OKC bombing
Chairs representing the lives lost in the 1995 bombing are seen at the Oklahoma City Bombing Memorial in Oklahoma City. (Garrett Davis)

On April 18, 1995, Baylee Almon was busy celebrating her first birthday. Her mother, Aren, a 23-year-old single mother at the time, celebrated at their apartment in downtown Oklahoma City with cake and a few friends. They enjoyed the party through the afternoon, not thinking what the next day would bring.

On April 19, 1995, Baylee would be killed in the bombing of the Alfred P. Murrah Federal Building.

She, along with 167 other individuals, lost her life that day due to an explosion orchestrated by Timothy McVeigh. McVeigh parked a van containing over 5,000 pounds of explosives in front of the building. When the bomb detonated, the blast destroyed most of the nine-story federal building and damaged at least 300 other surrounding buildings. Nineteen children in total were killed in the blast, as most of them were in the building’s daycare center.

Aren and Baylee enjoy Baylee’s first and only birthday on April 18, 1995. (Garrett Davis)

‘This picture is going worldwide’

Domestic terrorism still a threat

Twenty-three years after the Oklahoma City bombing, the United States still experiences acts of domestic terrorism and violence every year. Most recently, the school shooting at Marjory Stoneman Douglas High School on Valentine’s Day of this year saw 17 students gunned down. On Oct. 1, 2017, Stephen Paddock opened fire on a concert crowd in Las Vegas with automatic rifles, killing 58 concertgoers and wounding over 500 more.

Homegrown radical terrorism remains very much a threat. Since 9/11, 47 percent of deaths that occurred because of domestic terrorism committed by far-right extremists. Until the Orlando Nightclub Shooting in 2016, in which an American-born man who had pledged allegiance to ISIS shot and killed 49 people, the number of deaths as a result of domestic terrorism by far-right extremists in the United States outweighed those committed by jihadist extremists.

“You’re never going to completely stop terrorism, whether it’s local, a lone wolf or international,” said Bill Citty, the Oklahoma City Chief of Police. “Prevention is the key to any type of incident. We have a duty to do due diligence and collect information.”

Directly after the bombing, Almon (now Aren Almon-Kok) found herself in an uncommon situation. She, along with Baylee and now-retired firefighter Chris Fields, gained international popularity overnight the day after the bombing. Minutes after the blast, Fields responded with his squadron to assess damage and perform triage. It was in the middle of the chaos when Fields was handed an infant and told to evaluate her sign of life.

That infant was Baylee. A credit officer at Liberty Bank in Oklahoma City named Charles Porter had rushed to the site with his camera and snapped the moment Chris cradled Baylee, looking down at her body. Porter would go on to win a 1996 Pulitzer Prize for his photograph, and Fields, Baylee and Aren became instantly famous.

“That night, I think I told one guy, Mike Walker, who was a firefighter under me back then, that I had a dead baby,” Fields said. “We got a call from our dispatch office, and he told me he had been faxed a photo from the Associated Press. Right before he hung up, he said, ‘This picture is going worldwide.’”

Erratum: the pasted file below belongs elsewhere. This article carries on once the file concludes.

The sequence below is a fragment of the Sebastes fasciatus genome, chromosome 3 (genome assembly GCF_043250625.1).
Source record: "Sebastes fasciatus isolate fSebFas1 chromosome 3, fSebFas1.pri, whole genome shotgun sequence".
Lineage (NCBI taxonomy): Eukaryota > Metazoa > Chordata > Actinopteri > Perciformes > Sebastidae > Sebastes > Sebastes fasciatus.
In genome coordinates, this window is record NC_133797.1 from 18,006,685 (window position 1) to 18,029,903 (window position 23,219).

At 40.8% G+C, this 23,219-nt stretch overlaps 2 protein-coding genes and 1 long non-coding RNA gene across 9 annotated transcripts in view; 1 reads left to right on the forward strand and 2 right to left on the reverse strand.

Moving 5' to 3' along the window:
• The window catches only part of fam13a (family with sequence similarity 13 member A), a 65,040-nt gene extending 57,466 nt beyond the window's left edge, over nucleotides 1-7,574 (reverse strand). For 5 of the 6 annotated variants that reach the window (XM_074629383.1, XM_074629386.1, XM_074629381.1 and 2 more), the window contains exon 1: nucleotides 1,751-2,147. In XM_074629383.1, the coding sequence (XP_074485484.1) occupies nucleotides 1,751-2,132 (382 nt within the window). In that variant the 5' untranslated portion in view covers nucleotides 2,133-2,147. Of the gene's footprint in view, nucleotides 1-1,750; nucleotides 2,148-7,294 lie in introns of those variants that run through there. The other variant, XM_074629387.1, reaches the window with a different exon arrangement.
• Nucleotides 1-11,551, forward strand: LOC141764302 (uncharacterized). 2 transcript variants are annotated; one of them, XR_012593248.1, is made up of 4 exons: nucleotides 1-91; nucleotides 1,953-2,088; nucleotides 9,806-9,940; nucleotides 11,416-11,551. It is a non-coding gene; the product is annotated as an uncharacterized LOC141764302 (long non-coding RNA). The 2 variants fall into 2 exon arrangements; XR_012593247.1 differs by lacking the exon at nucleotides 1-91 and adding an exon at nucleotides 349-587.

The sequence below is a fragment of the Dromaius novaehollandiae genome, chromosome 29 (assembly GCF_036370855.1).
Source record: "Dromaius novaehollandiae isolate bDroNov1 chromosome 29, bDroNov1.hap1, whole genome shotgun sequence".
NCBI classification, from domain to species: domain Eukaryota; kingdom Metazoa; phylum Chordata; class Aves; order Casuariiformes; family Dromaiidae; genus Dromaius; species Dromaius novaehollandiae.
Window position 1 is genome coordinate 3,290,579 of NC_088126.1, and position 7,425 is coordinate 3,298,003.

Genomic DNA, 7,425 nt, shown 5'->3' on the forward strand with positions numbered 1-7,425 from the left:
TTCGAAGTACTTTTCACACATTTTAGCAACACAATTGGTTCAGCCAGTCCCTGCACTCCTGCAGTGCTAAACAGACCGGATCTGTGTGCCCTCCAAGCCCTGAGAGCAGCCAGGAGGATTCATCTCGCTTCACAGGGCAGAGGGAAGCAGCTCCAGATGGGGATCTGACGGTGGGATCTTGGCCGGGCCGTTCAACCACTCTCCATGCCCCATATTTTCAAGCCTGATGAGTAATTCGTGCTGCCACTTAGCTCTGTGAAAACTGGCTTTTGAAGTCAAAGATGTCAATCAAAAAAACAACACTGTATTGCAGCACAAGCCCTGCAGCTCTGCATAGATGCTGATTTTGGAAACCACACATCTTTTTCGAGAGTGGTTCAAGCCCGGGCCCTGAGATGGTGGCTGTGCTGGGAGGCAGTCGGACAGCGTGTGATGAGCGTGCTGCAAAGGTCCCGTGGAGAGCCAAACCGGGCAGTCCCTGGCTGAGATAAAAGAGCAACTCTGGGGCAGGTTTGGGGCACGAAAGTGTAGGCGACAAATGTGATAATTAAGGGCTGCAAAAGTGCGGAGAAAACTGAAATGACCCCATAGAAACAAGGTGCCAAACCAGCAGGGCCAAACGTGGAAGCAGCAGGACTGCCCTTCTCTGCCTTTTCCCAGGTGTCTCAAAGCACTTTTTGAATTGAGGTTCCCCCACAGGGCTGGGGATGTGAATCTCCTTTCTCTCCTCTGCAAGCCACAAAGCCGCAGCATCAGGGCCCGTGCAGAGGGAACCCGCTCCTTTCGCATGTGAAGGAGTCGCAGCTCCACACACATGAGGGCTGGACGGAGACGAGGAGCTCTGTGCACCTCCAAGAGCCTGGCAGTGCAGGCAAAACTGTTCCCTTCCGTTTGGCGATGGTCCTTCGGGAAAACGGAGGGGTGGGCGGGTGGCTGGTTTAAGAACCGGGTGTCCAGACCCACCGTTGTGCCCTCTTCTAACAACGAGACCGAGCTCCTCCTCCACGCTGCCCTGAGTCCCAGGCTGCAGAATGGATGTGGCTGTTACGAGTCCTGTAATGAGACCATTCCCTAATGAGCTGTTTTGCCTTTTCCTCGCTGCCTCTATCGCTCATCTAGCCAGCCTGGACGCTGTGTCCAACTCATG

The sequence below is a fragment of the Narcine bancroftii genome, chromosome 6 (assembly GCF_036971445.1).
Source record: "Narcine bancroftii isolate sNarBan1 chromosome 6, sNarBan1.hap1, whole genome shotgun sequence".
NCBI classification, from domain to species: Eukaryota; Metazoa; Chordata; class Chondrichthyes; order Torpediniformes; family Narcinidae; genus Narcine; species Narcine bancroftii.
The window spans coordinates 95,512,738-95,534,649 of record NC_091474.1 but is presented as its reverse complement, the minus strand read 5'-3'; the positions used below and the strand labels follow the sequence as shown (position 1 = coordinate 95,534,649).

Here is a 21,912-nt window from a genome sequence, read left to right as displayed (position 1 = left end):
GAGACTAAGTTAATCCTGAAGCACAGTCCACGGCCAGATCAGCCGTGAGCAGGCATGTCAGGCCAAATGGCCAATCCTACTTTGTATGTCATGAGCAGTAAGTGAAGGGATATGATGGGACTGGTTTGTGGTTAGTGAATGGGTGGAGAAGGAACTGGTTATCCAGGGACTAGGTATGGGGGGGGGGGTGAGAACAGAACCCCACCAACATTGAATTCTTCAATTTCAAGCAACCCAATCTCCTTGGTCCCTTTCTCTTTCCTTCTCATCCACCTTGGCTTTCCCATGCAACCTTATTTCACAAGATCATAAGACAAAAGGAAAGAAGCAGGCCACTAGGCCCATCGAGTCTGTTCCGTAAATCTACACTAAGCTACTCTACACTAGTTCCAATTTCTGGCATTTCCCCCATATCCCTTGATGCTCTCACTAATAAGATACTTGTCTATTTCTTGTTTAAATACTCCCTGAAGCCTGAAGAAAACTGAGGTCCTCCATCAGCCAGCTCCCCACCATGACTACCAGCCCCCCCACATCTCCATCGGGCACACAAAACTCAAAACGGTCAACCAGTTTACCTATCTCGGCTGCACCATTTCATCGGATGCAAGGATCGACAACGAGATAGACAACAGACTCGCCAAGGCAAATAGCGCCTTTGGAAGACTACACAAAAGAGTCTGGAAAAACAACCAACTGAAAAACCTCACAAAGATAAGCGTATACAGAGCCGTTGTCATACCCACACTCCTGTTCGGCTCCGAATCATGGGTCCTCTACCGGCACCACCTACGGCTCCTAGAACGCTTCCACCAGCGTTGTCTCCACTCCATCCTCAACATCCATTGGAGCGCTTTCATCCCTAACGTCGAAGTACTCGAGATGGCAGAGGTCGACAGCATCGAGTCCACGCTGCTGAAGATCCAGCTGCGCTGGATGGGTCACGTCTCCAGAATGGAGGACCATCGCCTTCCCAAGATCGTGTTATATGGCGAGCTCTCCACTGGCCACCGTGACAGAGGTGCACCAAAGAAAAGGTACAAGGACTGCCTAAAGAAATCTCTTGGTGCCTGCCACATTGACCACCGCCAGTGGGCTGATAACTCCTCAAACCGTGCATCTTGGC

Thrust into the spotlight

The next morning, Fields and Baylee were on the cover of every major newspaper, including the New York Times, The Oklahoman and Newsweek. For both Fields and Almon-Kok, dealing with the hounding media while publicly grieving were far from easy.

“I struggled with that at first. I didn’t like being singled out,” Fields said. “I had to get [the police] to run reporters off from my house. They would go and ask my neighbors where my kids went to school. It was crazy.”

After the media discovered Almon-Kok was Baylee’s mother, she remembers being overly cautious to avoid scrutiny when she went in public.

“I had to be really careful,” Almon-Kok said. “I didn’t go out in public unless my hair and makeup were done, and I didn’t smile in public because I saw the way they did people. And it was mean. We were young, and a lot of us mothers that lost our children were young.”

An uncommon bond

After the bombing, Almon-Kok reached out to the fire department in hopes of meeting Fields. Fields knew that meeting Almon-Kok would be extremely difficult, but he needed to talk to her about him being the last one to hold Baylee.

“The first thing she did was thank us,” Fields said. “She thanked us for getting her baby out because she knew the outcome. She was strong. She did more comforting of me … than we did of her.”

After their initial meeting, the two participated in countless interviews together and established a friendship that still lasts today. Fields and Almon-Kok still are asked to do interviews on the anniversaries of the bombing, making the pair relive the event almost every year. This year, Baylee Almon would have been 24 years old.

Almon-Kok: ‘A loss I can’t get away from’

Fields and Almon-Kok still maintain a correspondence and see each other frequently. Fields has overcome PTSD and leads a quietly retired life, while Almon-Kok lives in a downtown apartment building with the Oklahoma City National Bombing Memorial in eyesight from her balcony. Every anniversary brings more interview requests, and the photograph of Fields and Baylee always makes its way into conversation.

“A lot of the parents that lost children took their losses out on me because they thought that Baylee got all of the attention,” Almon-Kok said. “But they didn’t stop once to think that I had to see my daughter dead every single day. It’s a loss I can’t get away from, even if I tried.”